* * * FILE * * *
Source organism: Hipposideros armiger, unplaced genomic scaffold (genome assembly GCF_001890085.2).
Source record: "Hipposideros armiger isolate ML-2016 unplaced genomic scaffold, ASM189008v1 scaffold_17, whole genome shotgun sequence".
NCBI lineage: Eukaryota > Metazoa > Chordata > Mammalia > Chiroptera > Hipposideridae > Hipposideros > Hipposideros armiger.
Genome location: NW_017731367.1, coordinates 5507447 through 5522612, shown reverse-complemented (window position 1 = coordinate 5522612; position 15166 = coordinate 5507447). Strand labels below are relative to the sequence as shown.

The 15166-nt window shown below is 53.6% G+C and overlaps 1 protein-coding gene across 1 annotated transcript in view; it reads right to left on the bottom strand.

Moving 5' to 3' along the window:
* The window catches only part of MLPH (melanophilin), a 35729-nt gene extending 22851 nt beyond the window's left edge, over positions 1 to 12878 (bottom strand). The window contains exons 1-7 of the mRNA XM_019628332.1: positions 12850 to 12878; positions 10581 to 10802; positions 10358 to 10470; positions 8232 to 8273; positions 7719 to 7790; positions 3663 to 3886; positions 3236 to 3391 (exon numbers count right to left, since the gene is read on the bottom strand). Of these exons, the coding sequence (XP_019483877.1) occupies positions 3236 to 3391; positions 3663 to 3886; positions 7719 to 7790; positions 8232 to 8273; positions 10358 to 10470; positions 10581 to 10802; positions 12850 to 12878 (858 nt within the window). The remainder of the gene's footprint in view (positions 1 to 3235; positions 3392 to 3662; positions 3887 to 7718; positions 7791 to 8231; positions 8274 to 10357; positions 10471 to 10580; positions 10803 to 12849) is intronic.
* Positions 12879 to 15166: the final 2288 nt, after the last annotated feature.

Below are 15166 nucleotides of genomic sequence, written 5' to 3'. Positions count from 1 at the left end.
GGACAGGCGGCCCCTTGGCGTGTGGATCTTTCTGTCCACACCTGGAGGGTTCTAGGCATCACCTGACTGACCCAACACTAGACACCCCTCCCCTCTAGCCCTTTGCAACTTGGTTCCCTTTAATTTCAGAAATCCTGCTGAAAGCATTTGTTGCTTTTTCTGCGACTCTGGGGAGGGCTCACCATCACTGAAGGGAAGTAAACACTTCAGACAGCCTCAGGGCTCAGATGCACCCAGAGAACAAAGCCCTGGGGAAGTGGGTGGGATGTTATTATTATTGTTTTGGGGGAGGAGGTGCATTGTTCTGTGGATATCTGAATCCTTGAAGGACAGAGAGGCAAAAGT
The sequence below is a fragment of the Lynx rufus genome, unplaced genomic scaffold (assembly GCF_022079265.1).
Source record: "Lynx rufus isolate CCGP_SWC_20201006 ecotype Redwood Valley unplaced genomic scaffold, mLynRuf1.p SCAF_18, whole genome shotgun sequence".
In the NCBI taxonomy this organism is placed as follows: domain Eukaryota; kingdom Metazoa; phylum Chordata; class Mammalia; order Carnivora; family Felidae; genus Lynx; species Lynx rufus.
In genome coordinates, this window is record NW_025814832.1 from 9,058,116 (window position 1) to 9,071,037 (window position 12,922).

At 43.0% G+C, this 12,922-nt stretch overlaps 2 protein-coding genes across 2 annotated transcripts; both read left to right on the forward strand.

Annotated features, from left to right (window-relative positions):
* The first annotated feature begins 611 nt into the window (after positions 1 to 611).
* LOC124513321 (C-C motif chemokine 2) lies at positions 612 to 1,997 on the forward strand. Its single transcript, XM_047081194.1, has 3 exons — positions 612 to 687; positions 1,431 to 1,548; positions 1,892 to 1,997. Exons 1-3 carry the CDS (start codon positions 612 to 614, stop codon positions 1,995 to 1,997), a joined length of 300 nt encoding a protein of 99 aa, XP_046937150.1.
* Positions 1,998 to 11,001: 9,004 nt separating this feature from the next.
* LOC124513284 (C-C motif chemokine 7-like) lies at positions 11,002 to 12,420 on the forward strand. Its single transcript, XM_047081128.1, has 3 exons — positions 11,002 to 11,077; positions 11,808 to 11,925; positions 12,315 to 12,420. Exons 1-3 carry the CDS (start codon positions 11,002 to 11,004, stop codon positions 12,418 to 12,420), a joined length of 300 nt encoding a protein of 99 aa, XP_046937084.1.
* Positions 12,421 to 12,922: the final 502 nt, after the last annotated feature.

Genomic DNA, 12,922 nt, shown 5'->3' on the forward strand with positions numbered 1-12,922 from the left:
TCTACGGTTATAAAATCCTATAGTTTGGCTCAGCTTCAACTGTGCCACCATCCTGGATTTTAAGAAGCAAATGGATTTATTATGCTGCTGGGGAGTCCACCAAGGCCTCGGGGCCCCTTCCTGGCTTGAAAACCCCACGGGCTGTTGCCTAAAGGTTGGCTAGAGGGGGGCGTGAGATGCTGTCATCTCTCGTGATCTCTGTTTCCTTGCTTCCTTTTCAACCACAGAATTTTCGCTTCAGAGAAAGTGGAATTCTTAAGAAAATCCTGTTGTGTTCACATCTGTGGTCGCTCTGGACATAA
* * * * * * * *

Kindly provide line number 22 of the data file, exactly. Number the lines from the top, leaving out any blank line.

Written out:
Genomic DNA, 12,922 nt, shown 5'->3' on the forward strand with positions numbered 1-12,922 from the left: